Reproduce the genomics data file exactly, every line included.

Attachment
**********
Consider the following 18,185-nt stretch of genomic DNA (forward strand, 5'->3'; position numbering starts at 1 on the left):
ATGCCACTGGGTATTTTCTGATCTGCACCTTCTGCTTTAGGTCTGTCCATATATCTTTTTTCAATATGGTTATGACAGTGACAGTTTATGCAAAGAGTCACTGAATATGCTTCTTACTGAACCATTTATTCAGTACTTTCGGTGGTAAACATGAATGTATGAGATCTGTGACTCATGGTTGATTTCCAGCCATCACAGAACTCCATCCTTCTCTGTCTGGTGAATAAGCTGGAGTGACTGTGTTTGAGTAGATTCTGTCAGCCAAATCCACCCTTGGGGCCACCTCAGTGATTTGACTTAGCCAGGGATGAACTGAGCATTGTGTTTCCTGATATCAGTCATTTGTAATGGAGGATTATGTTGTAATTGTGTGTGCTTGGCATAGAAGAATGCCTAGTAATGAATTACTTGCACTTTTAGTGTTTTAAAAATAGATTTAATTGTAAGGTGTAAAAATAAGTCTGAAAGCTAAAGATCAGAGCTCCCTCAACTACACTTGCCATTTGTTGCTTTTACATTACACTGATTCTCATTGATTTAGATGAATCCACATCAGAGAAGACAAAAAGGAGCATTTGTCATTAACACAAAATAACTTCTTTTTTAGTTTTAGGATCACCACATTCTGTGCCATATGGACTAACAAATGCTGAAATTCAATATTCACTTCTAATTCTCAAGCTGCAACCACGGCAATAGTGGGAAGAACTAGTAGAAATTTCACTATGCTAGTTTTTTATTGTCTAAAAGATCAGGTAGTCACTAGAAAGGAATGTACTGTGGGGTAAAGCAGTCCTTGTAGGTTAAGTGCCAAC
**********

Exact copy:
Consider the following 18,185-nt stretch of genomic DNA (forward strand, 5'->3'; position numbering starts at 1 on the left):
ATGCCACTGGGTATTTTCTGATCTGCACCTTCTGCTTTAGGTCTGTCCATATATCTTTTTTCAATATGGTTATGACAGTGACAGTTTATGCAAAGAGTCACTGAATATGCTTCTTACTGAACCATTTATTCAGTACTTTCGGTGGTAAACATGAATGTATGAGATCTGTGACTCATGGTTGATTTCCAGCCATCACAGAACTCCATCCTTCTCTGTCTGGTGAATAAGCTGGAGTGACTGTGTTTGAGTAGATTCTGTCAGCCAAATCCACCCTTGGGGCCACCTCAGTGATTTGACTTAGCCAGGGATGAACTGAGCATTGTGTTTCCTGATATCAGTCATTTGTAATGGAGGATTATGTTGTAATTGTGTGTGCTTGGCATAGAAGAATGCCTAGTAATGAATTACTTGCACTTTTAGTGTTTTAAAAATAGATTTAATTGTAAGGTGTAAAAATAAGTCTGAAAGCTAAAGATCAGAGCTCCCTCAACTACACTTGCCATTTGTTGCTTTTACATTACACTGATTCTCATTGATTTAGATGAATCCACATCAGAGAAGACAAAAAGGAGCATTTGTCATTAACACAAAATAACTTCTTTTTTAGTTTTAGGATCACCACATTCTGTGCCATATGGACTAACAAATGCTGAAATTCAATATTCACTTCTAATTCTCAAGCTGCAACCACGGCAATAGTGGGAAGAACTAGTAGAAATTTCACTATGCTAGTTTTTTATTGTCTAAAAGATCAGGTAGTCACTAGAAAGGAATGTACTGTGGGGTAAAGCAGTCCTTGTAGGTTAAGTGCCAAC